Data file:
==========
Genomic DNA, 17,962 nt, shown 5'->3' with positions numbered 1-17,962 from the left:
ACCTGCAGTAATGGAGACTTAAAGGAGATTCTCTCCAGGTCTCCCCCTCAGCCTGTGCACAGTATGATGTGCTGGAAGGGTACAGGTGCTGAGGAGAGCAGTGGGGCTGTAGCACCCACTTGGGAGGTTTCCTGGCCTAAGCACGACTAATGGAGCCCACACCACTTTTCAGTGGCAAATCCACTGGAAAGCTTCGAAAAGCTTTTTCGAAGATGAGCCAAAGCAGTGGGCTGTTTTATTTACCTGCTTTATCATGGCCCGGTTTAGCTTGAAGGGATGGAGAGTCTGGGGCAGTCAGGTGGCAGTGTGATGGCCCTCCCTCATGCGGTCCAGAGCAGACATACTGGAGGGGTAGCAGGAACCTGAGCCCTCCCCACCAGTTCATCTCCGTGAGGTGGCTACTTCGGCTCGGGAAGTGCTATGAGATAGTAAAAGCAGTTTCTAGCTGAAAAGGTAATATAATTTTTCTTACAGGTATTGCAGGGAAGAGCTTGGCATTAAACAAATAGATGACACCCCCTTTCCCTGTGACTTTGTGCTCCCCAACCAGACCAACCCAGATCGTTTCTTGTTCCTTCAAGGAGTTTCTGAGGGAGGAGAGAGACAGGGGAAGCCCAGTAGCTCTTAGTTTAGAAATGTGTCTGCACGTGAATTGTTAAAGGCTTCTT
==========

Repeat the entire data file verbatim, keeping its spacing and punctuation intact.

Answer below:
Genomic DNA, 17,962 nt, shown 5'->3' with positions numbered 1-17,962 from the left:
ACCTGCAGTAATGGAGACTTAAAGGAGATTCTCTCCAGGTCTCCCCCTCAGCCTGTGCACAGTATGATGTGCTGGAAGGGTACAGGTGCTGAGGAGAGCAGTGGGGCTGTAGCACCCACTTGGGAGGTTTCCTGGCCTAAGCACGACTAATGGAGCCCACACCACTTTTCAGTGGCAAATCCACTGGAAAGCTTCGAAAAGCTTTTTCGAAGATGAGCCAAAGCAGTGGGCTGTTTTATTTACCTGCTTTATCATGGCCCGGTTTAGCTTGAAGGGATGGAGAGTCTGGGGCAGTCAGGTGGCAGTGTGATGGCCCTCCCTCATGCGGTCCAGAGCAGACATACTGGAGGGGTAGCAGGAACCTGAGCCCTCCCCACCAGTTCATCTCCGTGAGGTGGCTACTTCGGCTCGGGAAGTGCTATGAGATAGTAAAAGCAGTTTCTAGCTGAAAAGGTAATATAATTTTTCTTACAGGTATTGCAGGGAAGAGCTTGGCATTAAACAAATAGATGACACCCCCTTTCCCTGTGACTTTGTGCTCCCCAACCAGACCAACCCAGATCGTTTCTTGTTCCTTCAAGGAGTTTCTGAGGGAGGAGAGAGACAGGGGAAGCCCAGTAGCTCTTAGTTTAGAAATGTGTCTGCACGTGAATTGTTAAAGGCTTCTT